Bronfman Fellowship seeking exceptional Jewish high school students

Bronfman Fellowship seeking exceptional Jewish high school students

The Bronfman Fellowship is now accepting applications for its 36th cohort.  The fellowship chooses 26 outstanding North American teenagers for an intellectually challenging year that begins with a free summer in Israel between junior and senior years of high school, followed by monthly virtual experiences and two seminars in the United States. The program educates and inspires young Jews from diverse backgrounds to have an impact on the world as community builders, deep thinkers, moral voices, and cultural creators. 

The Bronfman Fellowship, founded by the late Edgar M. Bronfman, formerly CEO of the Seagram Company Ltd. and a visionary Jewish philanthropist 36 years ago, has helped build a pluralistic community through transformative, intellectual, and personal journeys for its fellows whereby they have the chance to see the world through a broader lens. Inspired by a faculty of acclaimed rabbis and educators, fellows explore a wide range of Jewish texts, from classic religious works to contemporary poetry and philosophy, using these sources to spark conversations, engage with stimulating existential questions, and achieve a deeper understanding of themselves and one another. 

In addition, fellows have the chance to engage with intellectuals, artists, and religious and cultural leaders. Past speakers included journalist Matti Friedman; author Nicole Krauss; musician and Yiddish scholar Anthony Russell; and Torah scholar Dr. Avivah Zornberg.

The students also interact with a group of Israeli peers who were chosen through a parallel selection process by the Israeli branch of the Fellowship, Amitei Bronfman. They participate in the Fellowship’s arts tracks: workshops in areas including poetry, dance, drama, visual narrative, and music, taught by leading innovators in the field of Jewish art.  Upon returning home from Israel, they also explore major themes in North American Jewish life.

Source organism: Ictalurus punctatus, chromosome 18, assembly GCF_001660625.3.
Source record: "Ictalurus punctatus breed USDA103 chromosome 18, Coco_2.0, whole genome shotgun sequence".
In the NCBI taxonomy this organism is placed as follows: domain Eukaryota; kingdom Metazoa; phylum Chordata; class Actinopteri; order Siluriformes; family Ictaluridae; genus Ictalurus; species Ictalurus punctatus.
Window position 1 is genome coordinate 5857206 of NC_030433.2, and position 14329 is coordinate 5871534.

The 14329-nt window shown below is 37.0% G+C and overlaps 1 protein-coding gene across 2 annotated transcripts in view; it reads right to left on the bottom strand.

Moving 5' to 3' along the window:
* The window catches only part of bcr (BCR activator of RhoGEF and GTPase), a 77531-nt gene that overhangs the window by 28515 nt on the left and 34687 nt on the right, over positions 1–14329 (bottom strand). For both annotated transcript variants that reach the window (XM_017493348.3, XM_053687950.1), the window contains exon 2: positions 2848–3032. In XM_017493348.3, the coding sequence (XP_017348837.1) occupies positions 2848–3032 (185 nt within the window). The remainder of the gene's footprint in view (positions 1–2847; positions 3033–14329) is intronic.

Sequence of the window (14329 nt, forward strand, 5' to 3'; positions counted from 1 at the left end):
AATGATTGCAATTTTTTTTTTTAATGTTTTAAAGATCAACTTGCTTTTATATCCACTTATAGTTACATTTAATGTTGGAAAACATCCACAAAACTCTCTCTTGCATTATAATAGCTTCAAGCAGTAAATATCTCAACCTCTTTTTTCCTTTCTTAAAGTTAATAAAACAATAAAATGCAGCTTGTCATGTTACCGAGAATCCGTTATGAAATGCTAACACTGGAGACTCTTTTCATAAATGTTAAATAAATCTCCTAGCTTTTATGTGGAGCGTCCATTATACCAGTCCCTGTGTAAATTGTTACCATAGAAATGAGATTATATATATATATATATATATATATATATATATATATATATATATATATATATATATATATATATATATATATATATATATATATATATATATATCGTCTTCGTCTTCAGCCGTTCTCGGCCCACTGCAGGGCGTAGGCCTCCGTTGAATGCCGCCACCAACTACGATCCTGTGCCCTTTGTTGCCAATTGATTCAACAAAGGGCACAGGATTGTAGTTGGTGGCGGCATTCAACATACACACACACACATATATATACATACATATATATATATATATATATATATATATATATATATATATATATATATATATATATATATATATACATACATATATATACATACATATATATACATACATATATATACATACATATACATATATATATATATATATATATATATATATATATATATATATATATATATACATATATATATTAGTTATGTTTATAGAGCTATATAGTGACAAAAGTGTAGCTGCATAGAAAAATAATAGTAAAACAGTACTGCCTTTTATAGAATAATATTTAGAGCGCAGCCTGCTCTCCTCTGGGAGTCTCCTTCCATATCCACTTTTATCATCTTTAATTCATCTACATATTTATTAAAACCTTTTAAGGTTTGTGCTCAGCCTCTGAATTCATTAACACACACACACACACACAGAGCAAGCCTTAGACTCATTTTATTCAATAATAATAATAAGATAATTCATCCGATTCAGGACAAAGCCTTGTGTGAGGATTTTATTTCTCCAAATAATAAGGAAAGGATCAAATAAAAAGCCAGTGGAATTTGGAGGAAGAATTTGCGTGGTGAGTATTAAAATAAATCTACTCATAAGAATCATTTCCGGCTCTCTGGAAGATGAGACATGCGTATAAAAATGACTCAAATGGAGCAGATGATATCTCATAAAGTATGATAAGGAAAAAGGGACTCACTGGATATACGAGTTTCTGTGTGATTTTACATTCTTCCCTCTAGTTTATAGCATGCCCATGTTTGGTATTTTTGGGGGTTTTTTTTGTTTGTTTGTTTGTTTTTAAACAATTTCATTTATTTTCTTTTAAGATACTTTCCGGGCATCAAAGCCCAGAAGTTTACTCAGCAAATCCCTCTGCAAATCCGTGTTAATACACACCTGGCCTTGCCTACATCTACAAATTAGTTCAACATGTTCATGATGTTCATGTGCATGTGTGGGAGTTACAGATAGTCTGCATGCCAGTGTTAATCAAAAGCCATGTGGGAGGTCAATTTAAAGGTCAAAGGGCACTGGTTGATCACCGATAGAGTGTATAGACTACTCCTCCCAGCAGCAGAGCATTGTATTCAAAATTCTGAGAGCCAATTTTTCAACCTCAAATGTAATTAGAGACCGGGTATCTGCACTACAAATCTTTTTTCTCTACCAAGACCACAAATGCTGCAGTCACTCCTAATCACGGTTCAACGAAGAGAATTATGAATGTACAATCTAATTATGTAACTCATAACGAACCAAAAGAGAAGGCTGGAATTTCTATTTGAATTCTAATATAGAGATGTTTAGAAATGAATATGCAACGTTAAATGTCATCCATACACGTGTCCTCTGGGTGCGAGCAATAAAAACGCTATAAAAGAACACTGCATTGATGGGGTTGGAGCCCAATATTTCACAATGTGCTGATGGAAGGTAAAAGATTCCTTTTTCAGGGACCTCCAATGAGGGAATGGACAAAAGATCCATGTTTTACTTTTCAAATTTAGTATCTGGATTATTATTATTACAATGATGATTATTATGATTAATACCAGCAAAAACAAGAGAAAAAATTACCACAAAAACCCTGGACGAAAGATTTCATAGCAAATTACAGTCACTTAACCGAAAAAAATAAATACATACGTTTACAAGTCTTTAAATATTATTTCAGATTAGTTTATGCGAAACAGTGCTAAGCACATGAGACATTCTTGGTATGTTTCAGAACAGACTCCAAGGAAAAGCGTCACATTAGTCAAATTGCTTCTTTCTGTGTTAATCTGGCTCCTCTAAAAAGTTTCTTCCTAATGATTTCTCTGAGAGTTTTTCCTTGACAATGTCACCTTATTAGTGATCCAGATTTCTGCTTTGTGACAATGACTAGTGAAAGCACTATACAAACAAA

There are more than 1,300 Bronfman Fellowship alumni across North America and Israel and include leaders in social justice, academia, law, and the arts. Among them are 7 Rhodes Scholars, 4 former Supreme Court clerks, 19 Fulbright Scholars, 37 Wexner Fellows and 27 Dorot Fellows. Leaders of note among Fellowship alumni include Daniel Handler, a.k.a. Lemony Snicket, author of the best-selling “Series of Unfortunate Events” children’s books; Jonathan Safran Foer, author of “Everything Is Illuminated”; and Rabbi Angela Warnick Buchdahl, the first woman to be named senior rabbi at New York’s Central Synagogue and the first Asian-American person to be ordained as a rabbi and cantor. Others include Anne Dreazen, director for the Levant at the Department of Defense; Dara Horn, author of “A Guide for the Perplexed”; Itamar Moses, Tony award-winner for “The Band’s Visit”; and Anya Kamenetz, lead education blogger at NPR and one of the youngest people nominated for a Pulitzer Prize. Alumni also include entrepreneurial Jewish leaders who have founded organizations such as the Kavana Cooperative, Keshet, Sefaria, and YidLife Crisis; and serve in central leadership roles at major organizations like The Shalom Hartman Institute of North America, the Jewish Women’s Archive, Central Synagogue, Hillel International, and The Foundation for Jewish Camp, to name a few.  

“My father, Edgar M. Bronfman, placed enormous faith in young people’s ability to see the world not just as it is, but as it ought to be,” said Adam R. Bronfman, president of The Samuel Bronfman Foundation. “He believed that young people energized by their Judaism were best equipped to both shape a Jewish ‘Renaissance’ and improve the world.”

Applications for the 2022 Fellowship are due December 8, 2021 and are available online at  High school students in the United States and Canada who self-identify as Jewish and who will be in the 11th  grade in the fall of 2021 are eligible to apply. The Fellowship is a pluralistic program for Jews of all backgrounds; prior Jewish education is not required. 

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